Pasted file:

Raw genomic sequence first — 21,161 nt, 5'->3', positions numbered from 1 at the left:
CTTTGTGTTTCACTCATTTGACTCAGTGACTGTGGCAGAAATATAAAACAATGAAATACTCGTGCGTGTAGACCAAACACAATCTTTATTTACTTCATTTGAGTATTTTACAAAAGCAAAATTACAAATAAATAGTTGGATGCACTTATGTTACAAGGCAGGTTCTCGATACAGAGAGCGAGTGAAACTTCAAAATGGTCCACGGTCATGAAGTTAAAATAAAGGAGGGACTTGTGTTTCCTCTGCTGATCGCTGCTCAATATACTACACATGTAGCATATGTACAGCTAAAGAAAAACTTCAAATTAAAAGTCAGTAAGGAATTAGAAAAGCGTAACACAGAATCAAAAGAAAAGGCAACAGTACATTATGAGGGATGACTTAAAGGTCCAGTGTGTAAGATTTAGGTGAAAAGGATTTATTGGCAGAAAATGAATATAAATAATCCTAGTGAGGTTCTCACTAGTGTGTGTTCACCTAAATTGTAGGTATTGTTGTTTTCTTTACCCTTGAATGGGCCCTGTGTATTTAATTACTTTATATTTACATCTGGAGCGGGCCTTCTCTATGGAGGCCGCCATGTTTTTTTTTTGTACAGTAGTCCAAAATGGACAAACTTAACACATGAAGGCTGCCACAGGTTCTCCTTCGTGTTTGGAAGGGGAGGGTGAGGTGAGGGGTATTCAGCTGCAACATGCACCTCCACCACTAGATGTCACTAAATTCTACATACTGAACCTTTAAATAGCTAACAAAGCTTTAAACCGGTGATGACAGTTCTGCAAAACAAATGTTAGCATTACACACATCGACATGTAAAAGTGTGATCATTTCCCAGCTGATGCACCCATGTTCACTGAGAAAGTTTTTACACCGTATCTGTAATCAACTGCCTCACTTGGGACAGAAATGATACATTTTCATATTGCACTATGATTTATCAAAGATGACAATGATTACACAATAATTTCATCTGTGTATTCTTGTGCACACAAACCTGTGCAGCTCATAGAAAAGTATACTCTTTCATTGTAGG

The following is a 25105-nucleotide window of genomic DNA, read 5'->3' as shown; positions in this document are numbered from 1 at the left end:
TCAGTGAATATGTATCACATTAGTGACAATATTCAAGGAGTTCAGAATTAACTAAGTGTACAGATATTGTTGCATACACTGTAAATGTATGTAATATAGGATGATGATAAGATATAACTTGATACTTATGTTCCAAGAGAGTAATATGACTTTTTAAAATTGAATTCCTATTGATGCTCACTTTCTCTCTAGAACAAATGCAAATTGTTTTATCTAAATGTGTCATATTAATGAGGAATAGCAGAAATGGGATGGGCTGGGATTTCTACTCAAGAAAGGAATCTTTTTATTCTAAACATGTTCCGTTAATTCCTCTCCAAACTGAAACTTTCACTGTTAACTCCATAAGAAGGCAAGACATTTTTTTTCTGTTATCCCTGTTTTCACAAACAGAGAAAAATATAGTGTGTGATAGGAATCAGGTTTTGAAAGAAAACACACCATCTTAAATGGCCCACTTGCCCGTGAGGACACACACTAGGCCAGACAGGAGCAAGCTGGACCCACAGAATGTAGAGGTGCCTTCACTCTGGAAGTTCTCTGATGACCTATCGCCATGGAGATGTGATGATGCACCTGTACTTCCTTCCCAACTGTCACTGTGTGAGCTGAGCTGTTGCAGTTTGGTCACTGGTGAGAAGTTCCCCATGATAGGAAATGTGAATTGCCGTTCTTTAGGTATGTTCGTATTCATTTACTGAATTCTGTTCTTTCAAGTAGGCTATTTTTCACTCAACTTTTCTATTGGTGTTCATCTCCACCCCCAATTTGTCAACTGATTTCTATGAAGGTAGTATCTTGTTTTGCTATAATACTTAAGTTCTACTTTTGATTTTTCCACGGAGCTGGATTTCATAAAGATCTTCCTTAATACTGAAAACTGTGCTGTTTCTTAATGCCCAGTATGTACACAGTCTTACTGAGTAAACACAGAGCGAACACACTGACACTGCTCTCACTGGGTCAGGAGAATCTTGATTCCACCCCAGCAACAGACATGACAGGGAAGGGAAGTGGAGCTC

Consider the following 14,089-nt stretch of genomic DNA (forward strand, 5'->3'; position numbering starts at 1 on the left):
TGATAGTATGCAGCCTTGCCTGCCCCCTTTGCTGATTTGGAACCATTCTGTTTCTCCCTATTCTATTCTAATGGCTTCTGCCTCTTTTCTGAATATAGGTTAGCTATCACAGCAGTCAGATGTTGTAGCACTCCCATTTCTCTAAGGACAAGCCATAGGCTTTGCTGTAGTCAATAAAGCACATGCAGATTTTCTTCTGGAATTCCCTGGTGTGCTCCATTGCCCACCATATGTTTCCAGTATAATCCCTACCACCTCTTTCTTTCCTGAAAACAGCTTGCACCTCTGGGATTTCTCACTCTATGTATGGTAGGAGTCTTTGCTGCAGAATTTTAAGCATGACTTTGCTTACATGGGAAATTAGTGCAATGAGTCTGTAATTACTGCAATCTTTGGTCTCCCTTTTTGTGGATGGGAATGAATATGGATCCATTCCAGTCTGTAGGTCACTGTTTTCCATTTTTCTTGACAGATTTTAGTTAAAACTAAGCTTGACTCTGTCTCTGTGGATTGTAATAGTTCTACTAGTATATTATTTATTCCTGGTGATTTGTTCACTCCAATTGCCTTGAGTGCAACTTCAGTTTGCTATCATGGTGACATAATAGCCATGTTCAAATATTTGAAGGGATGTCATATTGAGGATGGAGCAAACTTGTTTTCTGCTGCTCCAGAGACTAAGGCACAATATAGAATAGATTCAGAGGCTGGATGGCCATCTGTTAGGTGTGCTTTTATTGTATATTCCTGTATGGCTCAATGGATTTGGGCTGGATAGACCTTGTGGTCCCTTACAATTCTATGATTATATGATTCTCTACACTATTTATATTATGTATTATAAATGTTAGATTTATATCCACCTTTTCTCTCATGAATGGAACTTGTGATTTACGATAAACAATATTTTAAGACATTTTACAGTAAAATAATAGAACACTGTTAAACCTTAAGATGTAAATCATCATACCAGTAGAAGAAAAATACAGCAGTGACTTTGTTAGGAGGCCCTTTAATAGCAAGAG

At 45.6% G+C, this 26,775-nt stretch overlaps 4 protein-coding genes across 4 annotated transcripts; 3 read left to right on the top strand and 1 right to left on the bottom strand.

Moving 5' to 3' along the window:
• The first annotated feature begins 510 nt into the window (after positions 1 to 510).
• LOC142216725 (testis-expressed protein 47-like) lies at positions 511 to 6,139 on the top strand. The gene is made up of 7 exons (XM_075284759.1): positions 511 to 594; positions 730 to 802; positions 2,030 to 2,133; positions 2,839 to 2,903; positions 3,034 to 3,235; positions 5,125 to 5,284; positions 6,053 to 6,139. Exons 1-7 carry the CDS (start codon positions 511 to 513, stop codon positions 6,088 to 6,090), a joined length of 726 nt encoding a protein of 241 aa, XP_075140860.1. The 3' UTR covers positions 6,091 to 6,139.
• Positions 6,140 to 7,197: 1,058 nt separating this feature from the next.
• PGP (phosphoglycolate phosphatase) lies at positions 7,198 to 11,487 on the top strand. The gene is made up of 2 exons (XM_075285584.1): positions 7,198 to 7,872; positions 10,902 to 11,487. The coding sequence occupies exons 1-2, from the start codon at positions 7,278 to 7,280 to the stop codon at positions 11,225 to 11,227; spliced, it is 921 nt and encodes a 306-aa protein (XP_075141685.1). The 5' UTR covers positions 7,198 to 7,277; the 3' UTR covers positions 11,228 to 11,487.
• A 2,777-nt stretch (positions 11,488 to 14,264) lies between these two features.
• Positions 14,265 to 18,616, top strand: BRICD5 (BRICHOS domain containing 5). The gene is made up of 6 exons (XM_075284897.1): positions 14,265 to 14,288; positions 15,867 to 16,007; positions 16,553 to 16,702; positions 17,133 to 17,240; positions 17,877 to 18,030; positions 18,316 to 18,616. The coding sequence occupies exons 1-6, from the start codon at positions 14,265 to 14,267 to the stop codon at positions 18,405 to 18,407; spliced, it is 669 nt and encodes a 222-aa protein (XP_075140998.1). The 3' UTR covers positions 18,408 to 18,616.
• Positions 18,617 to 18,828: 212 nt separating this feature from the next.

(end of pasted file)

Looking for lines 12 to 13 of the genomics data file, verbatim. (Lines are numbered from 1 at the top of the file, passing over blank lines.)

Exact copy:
• PGP (phosphoglycolate phosphatase) lies at positions 7,198 to 11,487 on the top strand. The gene is made up of 2 exons (XM_075285584.1): positions 7,198 to 7,872; positions 10,902 to 11,487. The coding sequence occupies exons 1-2, from the start codon at positions 7,278 to 7,280 to the stop codon at positions 11,225 to 11,227; spliced, it is 921 nt and encodes a 306-aa protein (XP_075141685.1). The 5' UTR covers positions 7,198 to 7,277; the 3' UTR covers positions 11,228 to 11,487.
• A 2,777-nt stretch (positions 11,488 to 14,264) lies between these two features.